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Good apprentice schemes boost reputations of leading organisations

  • The UK Government target for apprenticeships has increased the positive impact of hiring announcements in 2015
  • Companies winning political advocacy for their apprenticeship schemes are outperforming their peers for reputation
  • Companies not being seen to play fair with apprentices are suffering significant criticism

Political support for apprentices

The UK government’s target of three million new apprentices by 2020 and recent apprenticeship levy both mean that political support and media coverage for skills initiatives are both likely to be high in coming years. However, the target has raised questions about the quality of the training schemes being offered and those seen to be manipulating the system have received significant criticism.

In the defence and infrastructure sectors, operational performance and financial results have in the past tended to be the primary drivers of reputational performance. The key stakeholders for these firms are typically governments, regulators and investors. Therefore firms delivering on operational commitments and exceeding investor expectations have previously maintained the strongest sentiment positions.

Catalysts for positivity

Recently, however, those out-performing the rest of the sector have done so through their narratives around skills and investing in apprentices. The May general election and other catalysts such as National Apprentices Week and Business In The Community events all created increased media coverage for training and STEM education initiatives, resulting in narratives around skills being particularly effective in improving sentiment at the beginning of 2015.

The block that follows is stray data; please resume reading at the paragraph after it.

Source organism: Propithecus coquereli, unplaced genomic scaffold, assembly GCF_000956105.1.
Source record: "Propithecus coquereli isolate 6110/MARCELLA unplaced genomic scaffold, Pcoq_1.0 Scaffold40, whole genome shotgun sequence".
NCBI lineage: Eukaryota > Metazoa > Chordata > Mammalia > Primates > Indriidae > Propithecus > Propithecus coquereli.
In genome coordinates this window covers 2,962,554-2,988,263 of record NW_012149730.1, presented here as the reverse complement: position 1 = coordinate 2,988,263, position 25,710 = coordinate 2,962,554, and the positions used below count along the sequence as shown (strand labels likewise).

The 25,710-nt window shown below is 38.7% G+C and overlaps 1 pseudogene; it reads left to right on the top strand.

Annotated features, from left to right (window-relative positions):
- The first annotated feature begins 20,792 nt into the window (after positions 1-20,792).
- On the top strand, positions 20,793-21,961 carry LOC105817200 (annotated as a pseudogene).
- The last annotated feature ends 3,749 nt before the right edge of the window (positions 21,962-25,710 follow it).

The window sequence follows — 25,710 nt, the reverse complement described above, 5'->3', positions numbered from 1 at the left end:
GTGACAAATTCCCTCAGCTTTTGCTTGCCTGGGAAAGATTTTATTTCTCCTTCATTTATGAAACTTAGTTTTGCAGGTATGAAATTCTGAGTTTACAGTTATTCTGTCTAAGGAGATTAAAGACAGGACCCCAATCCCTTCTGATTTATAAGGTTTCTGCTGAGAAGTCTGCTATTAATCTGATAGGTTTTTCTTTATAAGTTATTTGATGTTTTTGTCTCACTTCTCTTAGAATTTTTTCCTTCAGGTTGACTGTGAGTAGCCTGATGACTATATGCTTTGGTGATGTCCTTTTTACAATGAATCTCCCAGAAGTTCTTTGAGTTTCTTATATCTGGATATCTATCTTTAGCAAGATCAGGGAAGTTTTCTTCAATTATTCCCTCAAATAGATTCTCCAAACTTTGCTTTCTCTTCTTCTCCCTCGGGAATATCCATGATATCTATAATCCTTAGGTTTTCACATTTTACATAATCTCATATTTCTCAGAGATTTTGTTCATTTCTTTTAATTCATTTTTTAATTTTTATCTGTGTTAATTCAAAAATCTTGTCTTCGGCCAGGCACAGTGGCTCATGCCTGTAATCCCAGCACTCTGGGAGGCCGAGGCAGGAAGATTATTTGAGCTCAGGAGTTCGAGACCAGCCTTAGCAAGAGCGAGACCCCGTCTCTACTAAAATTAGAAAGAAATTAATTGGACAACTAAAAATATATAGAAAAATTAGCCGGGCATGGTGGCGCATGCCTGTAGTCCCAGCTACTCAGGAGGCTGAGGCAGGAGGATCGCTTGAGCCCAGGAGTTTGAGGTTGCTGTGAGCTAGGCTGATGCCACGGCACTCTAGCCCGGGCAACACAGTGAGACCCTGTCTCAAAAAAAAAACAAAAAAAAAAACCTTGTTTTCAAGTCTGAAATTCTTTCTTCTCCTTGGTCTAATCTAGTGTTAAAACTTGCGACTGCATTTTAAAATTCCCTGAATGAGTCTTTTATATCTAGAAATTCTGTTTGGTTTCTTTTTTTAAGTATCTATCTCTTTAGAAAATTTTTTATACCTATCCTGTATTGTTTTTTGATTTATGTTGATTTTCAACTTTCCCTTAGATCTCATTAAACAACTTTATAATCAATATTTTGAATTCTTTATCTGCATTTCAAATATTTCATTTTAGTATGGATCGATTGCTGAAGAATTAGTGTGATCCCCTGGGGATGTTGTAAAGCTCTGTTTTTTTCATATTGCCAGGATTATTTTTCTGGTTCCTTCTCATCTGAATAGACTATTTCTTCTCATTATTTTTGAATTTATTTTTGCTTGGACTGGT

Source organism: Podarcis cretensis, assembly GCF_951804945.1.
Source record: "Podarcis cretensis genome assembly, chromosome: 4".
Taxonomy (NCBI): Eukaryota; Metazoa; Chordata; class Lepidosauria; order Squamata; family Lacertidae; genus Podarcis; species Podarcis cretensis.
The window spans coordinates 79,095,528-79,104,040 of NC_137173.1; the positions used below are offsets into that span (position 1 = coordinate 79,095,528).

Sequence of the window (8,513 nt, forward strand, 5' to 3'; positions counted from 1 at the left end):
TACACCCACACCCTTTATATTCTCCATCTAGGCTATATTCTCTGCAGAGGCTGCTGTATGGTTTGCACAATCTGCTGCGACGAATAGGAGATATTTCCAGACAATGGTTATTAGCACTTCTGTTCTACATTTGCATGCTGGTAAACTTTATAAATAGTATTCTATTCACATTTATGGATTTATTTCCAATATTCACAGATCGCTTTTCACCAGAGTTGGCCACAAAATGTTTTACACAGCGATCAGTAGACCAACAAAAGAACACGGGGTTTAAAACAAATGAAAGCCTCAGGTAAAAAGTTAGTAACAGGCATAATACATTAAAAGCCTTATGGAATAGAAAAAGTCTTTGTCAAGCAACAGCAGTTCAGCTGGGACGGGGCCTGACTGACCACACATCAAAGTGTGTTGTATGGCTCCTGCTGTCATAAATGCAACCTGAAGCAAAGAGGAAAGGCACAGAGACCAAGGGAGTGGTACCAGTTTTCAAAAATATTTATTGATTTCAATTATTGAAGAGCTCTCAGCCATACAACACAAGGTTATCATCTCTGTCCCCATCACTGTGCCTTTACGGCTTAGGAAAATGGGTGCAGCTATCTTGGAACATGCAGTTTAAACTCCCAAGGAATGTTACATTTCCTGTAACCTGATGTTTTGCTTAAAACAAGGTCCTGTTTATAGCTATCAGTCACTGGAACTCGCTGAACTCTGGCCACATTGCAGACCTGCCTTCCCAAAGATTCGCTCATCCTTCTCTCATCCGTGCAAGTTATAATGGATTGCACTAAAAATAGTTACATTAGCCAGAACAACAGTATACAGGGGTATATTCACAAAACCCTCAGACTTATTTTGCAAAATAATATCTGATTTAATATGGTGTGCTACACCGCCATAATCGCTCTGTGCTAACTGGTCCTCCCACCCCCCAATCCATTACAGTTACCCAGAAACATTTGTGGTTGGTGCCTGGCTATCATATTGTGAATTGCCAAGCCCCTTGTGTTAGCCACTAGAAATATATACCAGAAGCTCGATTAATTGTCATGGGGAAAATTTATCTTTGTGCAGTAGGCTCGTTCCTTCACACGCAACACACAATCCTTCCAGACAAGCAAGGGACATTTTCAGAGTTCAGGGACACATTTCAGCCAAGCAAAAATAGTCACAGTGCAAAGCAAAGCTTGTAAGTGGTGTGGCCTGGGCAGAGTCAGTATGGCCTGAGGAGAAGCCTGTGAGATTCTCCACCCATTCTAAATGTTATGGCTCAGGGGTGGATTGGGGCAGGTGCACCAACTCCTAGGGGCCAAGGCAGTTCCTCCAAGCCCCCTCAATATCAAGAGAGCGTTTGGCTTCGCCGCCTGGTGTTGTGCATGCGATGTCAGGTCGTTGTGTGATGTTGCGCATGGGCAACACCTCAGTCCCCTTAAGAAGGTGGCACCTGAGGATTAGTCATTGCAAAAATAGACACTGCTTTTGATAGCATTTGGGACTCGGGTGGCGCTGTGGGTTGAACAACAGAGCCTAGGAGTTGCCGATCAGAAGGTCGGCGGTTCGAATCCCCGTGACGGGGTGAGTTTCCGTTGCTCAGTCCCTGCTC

The graph below shows how sentiment around some of the top performers for skills across all sectors has moved from October 2014 – March 2015, highlighting some of the strongest drivers for positive sentiment. All of the companies shown above have performed towards the top of their respective sectors in recent months and all trended above the neutral point (5.50) for the period.

Sentiment trend for Skills: October 2014 – March 2015





Best & worst practice

BAE Systems scored as the top performer for skills from October 2014 – March 2015 through advocacy from political figures such as Vince Cable and Ed Milliband and through its help in designing the government’s trailblazer scheme. Hiring announcements also resonated particularly well for all companies, with BT’s announcement of 1,000 new apprentice and graduate jobs lifting the company’s sentiment to its highest point for the period.

At the other end of the spectrum, companies creating low-paid apprenticeships paying below the National Living Wage or effectively rebranding clerical jobs as training schemes have suffered significant media criticism impacting their reputations. The indirect consequences of being seen to be manipulating the system also undermines these firm’s positive narratives around corporate culture and can affect their ability to recruit and retain top talent.

At least until 2020, defence and infrastructure companies that maintain strong narratives around their investment in people, engage with ministers on the issue and leverage skills-related events for their own gain stand to strengthen their reputations with key stakeholders.


Christopher Cleves

If you want to know more about what drives reputational performance in the utilities, infrastructure, defence or mining industries or about alva’s reputation rankings please contact

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